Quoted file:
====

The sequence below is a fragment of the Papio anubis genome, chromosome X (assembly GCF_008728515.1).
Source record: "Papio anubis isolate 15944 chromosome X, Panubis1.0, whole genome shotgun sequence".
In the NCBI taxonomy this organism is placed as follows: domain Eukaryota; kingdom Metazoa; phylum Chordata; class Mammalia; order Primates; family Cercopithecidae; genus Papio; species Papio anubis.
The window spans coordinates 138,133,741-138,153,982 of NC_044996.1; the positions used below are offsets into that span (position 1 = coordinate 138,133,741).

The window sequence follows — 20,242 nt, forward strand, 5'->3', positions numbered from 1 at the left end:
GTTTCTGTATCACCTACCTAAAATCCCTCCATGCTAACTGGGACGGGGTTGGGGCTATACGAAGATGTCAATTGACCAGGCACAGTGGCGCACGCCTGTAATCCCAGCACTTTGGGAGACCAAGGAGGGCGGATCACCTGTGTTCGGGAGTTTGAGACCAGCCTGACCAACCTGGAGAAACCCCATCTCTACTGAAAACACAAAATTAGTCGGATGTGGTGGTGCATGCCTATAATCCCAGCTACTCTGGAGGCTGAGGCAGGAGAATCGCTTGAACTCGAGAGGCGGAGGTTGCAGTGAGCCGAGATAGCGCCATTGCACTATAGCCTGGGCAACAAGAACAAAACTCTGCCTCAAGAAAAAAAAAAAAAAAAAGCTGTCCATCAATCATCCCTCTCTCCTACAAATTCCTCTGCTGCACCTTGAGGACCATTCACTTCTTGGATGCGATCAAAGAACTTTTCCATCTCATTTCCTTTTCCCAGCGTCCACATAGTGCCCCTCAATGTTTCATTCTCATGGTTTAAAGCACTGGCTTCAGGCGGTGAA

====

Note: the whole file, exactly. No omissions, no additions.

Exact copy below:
The sequence below is a fragment of the Papio anubis genome, chromosome X (assembly GCF_008728515.1).
Source record: "Papio anubis isolate 15944 chromosome X, Panubis1.0, whole genome shotgun sequence".
In the NCBI taxonomy this organism is placed as follows: domain Eukaryota; kingdom Metazoa; phylum Chordata; class Mammalia; order Primates; family Cercopithecidae; genus Papio; species Papio anubis.
The window spans coordinates 138,133,741-138,153,982 of NC_044996.1; the positions used below are offsets into that span (position 1 = coordinate 138,133,741).

The window sequence follows — 20,242 nt, forward strand, 5'->3', positions numbered from 1 at the left end:
GTTTCTGTATCACCTACCTAAAATCCCTCCATGCTAACTGGGACGGGGTTGGGGCTATACGAAGATGTCAATTGACCAGGCACAGTGGCGCACGCCTGTAATCCCAGCACTTTGGGAGACCAAGGAGGGCGGATCACCTGTGTTCGGGAGTTTGAGACCAGCCTGACCAACCTGGAGAAACCCCATCTCTACTGAAAACACAAAATTAGTCGGATGTGGTGGTGCATGCCTATAATCCCAGCTACTCTGGAGGCTGAGGCAGGAGAATCGCTTGAACTCGAGAGGCGGAGGTTGCAGTGAGCCGAGATAGCGCCATTGCACTATAGCCTGGGCAACAAGAACAAAACTCTGCCTCAAGAAAAAAAAAAAAAAAAAGCTGTCCATCAATCATCCCTCTCTCCTACAAATTCCTCTGCTGCACCTTGAGGACCATTCACTTCTTGGATGCGATCAAAGAACTTTTCCATCTCATTTCCTTTTCCCAGCGTCCACATAGTGCCCCTCAATGTTTCATTCTCATGGTTTAAAGCACTGGCTTCAGGCGGTGAA